Leadership Lost

It was the eighth largest television audience ever in this country and like over twenty eight million other citizens, I sat down to watch our esteemed prime minister ‘address the nation’ on Sunday evening.

I now wish I had given it a miss.

Not only do I, like so many other folk feel more confused than before about what measures we are taking as a nation to beat this bug, but my faint – always very faint – hope that Bunter Johnson might prove himself to be a leader rather than a posh buffoon has been thrown right out of the window.

He huffed and he puffed but the only thing he succeeded in blowing down was his own precarious reputation.

Where on earth did he dig up the confusing nonsense he was spouting? We learn now that the speech was not approved by Cabinet beforehand, but why not damnit?! Surely that is what the Cabinet is for? Yes, I know that when he became the boss, Bunter threw out the big beasts who might have disputed his views and appointed a load of plastic stooges, but surely even they should have been entitled to their say.

It seems though that the director of communications in Downing Street is a man called Lee Cain, whose only claim to fame heretofore was to dress up as a bright yellow chicken when he was a Daily Mirror reporter and harangue senior Tories for dodging tough questions.

Yet now this nincompoop bans far more reputable hacks from questioning Bunter J about the current crisis and his lamentable handling of it.

Cain is obviously out of his depth and so too I fear is Johnson himself. He likes to think of himself as a mirror image of Winston Churchill, but he is far from that I’m afraid. Like him or loathe him, Churchill was a brave man who proved himself on the front line and as a war time leader. Bunter on the other hand hides behind a smokescreen of shambling braggadocio which doesn’t fool anyone.

Yesterday was the very first occasion that as the leader of this nation, he has addressed Parliament on the coronavirus situation. He hasn’t made a single Commons statement about the biggest crisis to hit this country since the second world war in the fifteen long weeks since the World Health Organisation announced that it was a global health emergency.

I know the man has been a victim of the bug himself, but if he was not in a fit state to lead, he should have resigned and made way for someone who could. A number of commentators have indeed wondered whether his illness is not the reason for his shambling performance on Sunday evening but I believe that for all his bluster, Bunter Johnson is completely out of his depth. Yes, I voted for his party but that was mainly due to the lamentable standard of Corbyn’s opposition and I am sure that goes for a number of voters around the country.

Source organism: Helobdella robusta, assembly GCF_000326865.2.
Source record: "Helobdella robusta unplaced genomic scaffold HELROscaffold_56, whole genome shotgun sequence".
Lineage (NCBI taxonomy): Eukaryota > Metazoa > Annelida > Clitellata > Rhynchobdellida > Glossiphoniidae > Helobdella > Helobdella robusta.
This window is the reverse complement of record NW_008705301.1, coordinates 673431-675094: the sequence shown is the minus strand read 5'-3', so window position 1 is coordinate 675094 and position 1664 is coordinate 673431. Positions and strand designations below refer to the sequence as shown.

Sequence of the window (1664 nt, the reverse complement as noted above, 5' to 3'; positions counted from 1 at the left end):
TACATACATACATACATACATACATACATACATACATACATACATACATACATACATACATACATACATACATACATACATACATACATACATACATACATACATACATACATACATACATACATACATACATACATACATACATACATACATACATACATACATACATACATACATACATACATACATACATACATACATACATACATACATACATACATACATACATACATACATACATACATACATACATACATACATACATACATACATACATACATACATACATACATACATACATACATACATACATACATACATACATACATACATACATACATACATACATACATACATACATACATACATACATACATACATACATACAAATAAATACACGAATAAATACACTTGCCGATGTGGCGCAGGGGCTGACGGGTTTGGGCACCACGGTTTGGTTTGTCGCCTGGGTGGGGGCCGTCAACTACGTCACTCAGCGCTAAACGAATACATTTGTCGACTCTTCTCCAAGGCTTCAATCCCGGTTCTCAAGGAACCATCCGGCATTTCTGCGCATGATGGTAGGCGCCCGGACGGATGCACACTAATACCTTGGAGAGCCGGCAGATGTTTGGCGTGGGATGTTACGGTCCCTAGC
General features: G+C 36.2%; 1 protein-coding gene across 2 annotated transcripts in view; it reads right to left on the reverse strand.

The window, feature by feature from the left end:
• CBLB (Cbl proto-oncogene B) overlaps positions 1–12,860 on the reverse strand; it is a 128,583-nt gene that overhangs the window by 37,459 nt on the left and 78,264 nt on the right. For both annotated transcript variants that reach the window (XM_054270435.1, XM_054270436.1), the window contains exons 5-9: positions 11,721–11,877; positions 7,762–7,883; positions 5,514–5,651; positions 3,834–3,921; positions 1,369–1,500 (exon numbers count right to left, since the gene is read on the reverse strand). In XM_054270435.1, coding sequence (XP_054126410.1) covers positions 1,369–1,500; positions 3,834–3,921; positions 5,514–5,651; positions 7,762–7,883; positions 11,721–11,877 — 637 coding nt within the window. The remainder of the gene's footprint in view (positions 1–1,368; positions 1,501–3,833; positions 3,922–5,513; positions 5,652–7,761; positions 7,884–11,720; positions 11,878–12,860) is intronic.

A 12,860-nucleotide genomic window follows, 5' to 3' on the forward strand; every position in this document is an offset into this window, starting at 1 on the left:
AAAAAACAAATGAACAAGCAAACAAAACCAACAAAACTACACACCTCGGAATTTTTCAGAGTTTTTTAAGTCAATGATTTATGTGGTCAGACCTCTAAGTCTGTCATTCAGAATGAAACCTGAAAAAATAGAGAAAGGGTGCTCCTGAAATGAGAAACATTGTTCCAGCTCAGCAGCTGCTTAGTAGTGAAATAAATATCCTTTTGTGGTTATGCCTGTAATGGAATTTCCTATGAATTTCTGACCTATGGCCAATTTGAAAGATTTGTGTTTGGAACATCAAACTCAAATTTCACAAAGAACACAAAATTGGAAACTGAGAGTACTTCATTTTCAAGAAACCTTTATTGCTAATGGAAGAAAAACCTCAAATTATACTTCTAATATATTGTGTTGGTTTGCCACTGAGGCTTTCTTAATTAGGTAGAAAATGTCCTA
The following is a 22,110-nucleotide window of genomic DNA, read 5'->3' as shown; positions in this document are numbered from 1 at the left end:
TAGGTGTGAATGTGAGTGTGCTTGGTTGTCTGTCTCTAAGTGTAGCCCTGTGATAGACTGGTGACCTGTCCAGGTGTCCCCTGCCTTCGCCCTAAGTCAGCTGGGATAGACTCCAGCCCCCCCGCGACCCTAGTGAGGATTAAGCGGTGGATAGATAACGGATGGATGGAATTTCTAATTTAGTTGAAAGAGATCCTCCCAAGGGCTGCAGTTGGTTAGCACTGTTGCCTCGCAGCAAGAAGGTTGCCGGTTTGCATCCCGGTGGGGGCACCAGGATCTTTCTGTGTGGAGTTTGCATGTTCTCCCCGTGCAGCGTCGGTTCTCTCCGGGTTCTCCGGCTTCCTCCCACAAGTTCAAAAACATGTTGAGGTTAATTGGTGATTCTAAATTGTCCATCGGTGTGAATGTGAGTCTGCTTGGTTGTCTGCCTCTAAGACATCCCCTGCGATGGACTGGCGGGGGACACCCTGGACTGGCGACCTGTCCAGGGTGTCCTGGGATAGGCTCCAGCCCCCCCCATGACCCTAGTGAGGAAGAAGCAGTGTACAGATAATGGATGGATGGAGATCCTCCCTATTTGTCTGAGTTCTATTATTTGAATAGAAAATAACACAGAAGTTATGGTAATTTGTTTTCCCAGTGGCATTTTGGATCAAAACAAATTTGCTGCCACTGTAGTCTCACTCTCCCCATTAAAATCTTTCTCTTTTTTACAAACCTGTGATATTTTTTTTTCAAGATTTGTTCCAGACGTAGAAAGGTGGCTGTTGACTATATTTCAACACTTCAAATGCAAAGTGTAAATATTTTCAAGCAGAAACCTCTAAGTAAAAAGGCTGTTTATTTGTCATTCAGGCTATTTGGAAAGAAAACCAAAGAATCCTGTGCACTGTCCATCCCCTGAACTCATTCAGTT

Even on Sunday, Bunter adopted a threatening tone at one stage and talked about doubling fines for non-compliance – with what I wondered – and in these circumstances, that is surely self-defeating. The British public have been wonderful in their compliance with the lockdown requirements and to threaten them at this stage was pathetic.

And of course, he prattled on about cycling and walking. Going back to Churchill, ‘Never in the field of human conflict have so many talked about exercise to so few.’ The right to bumble along the pavements and get in the way of other people is now dressed up as a key freedom. This exhortation to keep yourself fit in the middle of a pandemic is a peculiar form of denial, but again it is clearly about moving the narrative from collective to personal responsibility. And personal failure. We are told to ‘stay alert.’ For what damnit?! If alertness could conquer this virus, we would all be fine. The anxiety many of us are experiencing is actually because we are too damned alert. None of us can create an antiviral force-field around us and none of us can see the bug that is threatening us. How then can we be alert? Well, I suppose everyone being alert is cheaper than personal protective equipment, testing and all that faff – or so our revered Prime Minister seems to feel.

And what about the farce surrounding our airports? It is two months since my Sheepscombe friends came back from Australia and I expressed amazement that not only did they not have to be quarantined, but that checks at Heathrow had been non existent. Let’s face it, ninety percent of other countries – including Australia – have been imposing quarantine on incoming travellers since the middle of March.

We were told that the government was ‘following the science’ but now they seem to have changed their minds or perhaps lost faith in the scientists and will start imposing the necessary quarantines, but not until, the end of the month – still nearly three weeks away.

Isn’t there a proverb about horses and stable doors? Eighteen million people have landed in this country since March, many of them from countries where the coronabug is running rampant.

I’m afraid that Bunter J now wants us to ‘control the virus’ ourselves because he has lost control of this crisis.

Watching him on Sunday evening – I had lost interest by Monday – he looked to me like a big bumbling blustering rabbit in headlights who has no idea what to do next.

I feat that we, the people of Britain are on our own at the moment and can expect no guidance from our buffoon of a leader. I read a description of him last week as a ‘Churchill Tribute Act,’ but at the moment I don’t think he is even a Johnson Tribute Act.

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